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International Monetary Fund. Research Dept.

Abstract

Global growth is forecast at 3.0 percent for 2019, its lowest level since 2008–09 and a 0.3 percentage point downgrade from the April 2019 World Economic Outlook.

International Monetary Fund. Research Dept.

Abstract

Major macroeconomic realignments are affecting prospects differentially across the world’s countries and regions. The April 2016 WEO examines the causes and implications of these realignments—including the slowdown and rebalancing in China, a further decline in commodity prices, a related slowdown in investment and trade, and declining capital flows to emerging market and developing economies—which are generating substantial uncertainty and affecting the outlook for the global economy. Additionally, analytical chapters examine the slowdown in capital flows to emerging market economies since their 2010 peak—its main characteristics, how it compares with past slowdowns, the factors that are driving it, and whether exchange rate flexibility has changed the dynamics of the capital inflow cycle—and assess whether product and labor market reforms can improve the economic outlook in advanced economies, looking at the recent evolution and scope for further reform, the channels through which reforms affect economic activity under strong versus weak economic conditions, reforms’ short- to medium-term macroeconomic effects, and sequencing of reforms and coordination with other policies to maximize their potential quantitative economic benefits. A special feature analyzes in depth the energy transition in an era of low fossil fuel prices.

International Monetary Fund. External Relations Dept.
'Wising Up to the Costs of Aging' looks at how falling fertility and rising life expectancy have combined to threaten the ability of many countries to provide a decent standard of living for the old without imposing a crushing burden on the young. In our lead article, Ronald Lee and Andrew Mason say that while population aging in rich industrial countries as well as in some middle- and lower-income countries will challenge public and private budgets in many ways, a combination of reduced consumption, postponed retirement, increased asset holdings, and greater investment in human capital should make it possible to meet this challenge without catastrophic consequences. Neil Howe and Richard Jackson publish a fascinating ranking of which countries are best and worst prepared to meet the needs of the growing wave of retirees. We also have articles on a broad range of current topics, including Middle East unemployment, the economic repercussions of the earthquake and devastating tsunami in Japan, and banking in offshore financial centers such as the Cayman Islands. Carmen Reinhart and Jacob Kirkegaard look at how governments are finding ways to manipulate markets to hold down the cost of financing huge public debts, and, in Straight Talk, the IMF’s Min Zhu talks about the long-term challenges now facing emerging markets. Prakash Loungani speaks to Nobel Prize winner George Akerlof, and we discuss with three other laureates-Michael Spence, Joseph Stiglitz, and Robert Solow-what the global economic crisis has taught us. Back to Basics explains economic models, and Picture This highlights the great variations in the cost of sending money back home.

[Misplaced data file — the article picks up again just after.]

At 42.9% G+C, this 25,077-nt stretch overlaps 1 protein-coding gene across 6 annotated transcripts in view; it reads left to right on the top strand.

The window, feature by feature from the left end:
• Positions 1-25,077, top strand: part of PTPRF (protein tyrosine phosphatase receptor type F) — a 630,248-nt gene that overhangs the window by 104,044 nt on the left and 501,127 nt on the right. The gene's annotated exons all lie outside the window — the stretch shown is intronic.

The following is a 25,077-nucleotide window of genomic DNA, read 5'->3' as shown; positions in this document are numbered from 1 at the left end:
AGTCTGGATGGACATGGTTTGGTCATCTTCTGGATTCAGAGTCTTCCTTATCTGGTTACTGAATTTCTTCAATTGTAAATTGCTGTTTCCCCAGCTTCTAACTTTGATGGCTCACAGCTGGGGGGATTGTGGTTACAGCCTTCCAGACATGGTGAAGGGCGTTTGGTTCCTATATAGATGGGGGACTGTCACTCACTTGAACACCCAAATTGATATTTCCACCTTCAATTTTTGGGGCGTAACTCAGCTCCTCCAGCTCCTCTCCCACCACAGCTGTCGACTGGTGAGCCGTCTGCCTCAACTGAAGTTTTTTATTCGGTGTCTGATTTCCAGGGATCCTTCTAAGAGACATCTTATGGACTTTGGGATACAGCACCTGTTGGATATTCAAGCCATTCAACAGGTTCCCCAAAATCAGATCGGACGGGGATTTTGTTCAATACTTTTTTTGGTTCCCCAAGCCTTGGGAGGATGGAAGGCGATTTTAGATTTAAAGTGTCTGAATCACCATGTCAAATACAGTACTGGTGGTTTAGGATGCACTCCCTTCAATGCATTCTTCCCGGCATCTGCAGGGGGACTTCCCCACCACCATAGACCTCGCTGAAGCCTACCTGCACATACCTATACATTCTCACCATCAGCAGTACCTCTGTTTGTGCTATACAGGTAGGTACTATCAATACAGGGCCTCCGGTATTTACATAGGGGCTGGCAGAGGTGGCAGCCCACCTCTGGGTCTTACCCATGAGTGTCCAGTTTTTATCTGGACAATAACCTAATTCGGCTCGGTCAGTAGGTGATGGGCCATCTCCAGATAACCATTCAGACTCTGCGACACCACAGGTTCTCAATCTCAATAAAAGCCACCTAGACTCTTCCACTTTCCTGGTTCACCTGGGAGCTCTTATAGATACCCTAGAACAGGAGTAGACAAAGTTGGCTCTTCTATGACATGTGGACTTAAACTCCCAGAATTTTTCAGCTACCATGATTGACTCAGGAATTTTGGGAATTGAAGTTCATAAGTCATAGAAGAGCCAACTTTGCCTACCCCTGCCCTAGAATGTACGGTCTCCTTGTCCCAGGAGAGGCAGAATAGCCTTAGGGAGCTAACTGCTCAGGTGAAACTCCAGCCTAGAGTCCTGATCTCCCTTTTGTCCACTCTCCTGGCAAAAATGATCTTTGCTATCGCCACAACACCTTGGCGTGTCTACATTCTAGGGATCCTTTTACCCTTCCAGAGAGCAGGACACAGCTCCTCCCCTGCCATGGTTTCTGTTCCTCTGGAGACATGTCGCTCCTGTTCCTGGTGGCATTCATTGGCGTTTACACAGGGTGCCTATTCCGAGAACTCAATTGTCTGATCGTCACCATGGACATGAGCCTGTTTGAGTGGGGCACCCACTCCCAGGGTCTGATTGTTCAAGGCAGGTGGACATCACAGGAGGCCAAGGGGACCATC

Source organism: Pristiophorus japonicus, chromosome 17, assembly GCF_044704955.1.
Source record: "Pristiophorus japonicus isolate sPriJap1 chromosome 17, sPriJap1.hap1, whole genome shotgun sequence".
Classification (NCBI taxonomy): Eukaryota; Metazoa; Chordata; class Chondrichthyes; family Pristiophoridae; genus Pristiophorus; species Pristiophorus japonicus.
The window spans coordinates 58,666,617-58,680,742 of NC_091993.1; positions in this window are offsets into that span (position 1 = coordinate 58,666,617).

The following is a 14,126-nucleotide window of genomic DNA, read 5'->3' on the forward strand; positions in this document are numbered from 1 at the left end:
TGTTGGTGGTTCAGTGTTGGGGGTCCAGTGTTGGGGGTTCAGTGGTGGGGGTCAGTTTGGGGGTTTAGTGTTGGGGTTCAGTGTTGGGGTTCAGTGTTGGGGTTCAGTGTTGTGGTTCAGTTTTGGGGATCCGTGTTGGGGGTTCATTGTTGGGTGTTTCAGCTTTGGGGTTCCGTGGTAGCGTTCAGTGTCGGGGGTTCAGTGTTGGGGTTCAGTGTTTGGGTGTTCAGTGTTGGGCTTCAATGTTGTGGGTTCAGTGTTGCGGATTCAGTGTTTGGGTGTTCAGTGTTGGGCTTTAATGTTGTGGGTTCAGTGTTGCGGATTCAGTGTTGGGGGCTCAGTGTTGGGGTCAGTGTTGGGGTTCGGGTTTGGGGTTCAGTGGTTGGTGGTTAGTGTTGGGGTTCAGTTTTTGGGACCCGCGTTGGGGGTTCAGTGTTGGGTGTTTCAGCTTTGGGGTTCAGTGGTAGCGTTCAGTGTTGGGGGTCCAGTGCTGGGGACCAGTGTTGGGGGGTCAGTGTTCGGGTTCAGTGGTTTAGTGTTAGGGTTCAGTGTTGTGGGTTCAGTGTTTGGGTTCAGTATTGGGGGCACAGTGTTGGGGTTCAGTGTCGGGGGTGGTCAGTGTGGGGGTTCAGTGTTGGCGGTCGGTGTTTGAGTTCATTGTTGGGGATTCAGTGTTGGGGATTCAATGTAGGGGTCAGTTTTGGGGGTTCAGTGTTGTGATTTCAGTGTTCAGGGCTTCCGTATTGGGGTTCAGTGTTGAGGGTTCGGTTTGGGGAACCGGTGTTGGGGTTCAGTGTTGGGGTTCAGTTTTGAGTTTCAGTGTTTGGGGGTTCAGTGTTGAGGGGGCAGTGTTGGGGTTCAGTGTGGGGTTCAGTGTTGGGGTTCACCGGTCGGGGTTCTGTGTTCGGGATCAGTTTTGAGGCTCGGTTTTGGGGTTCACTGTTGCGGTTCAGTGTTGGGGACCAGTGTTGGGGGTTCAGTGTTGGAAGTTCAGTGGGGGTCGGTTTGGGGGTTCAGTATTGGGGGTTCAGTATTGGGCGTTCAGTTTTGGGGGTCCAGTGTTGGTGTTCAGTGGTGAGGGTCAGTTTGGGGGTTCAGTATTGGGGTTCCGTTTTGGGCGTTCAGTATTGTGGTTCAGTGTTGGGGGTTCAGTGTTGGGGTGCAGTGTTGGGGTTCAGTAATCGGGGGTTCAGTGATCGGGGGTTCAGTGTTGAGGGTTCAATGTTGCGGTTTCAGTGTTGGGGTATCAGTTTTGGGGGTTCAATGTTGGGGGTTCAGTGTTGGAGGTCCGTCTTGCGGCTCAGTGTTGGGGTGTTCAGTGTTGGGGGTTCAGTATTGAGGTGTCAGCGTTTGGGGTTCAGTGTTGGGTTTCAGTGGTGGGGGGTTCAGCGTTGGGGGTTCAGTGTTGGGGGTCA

Mr. Pietro Garibaldi and Mr. Paolo Mauro

Abstract

Job Creation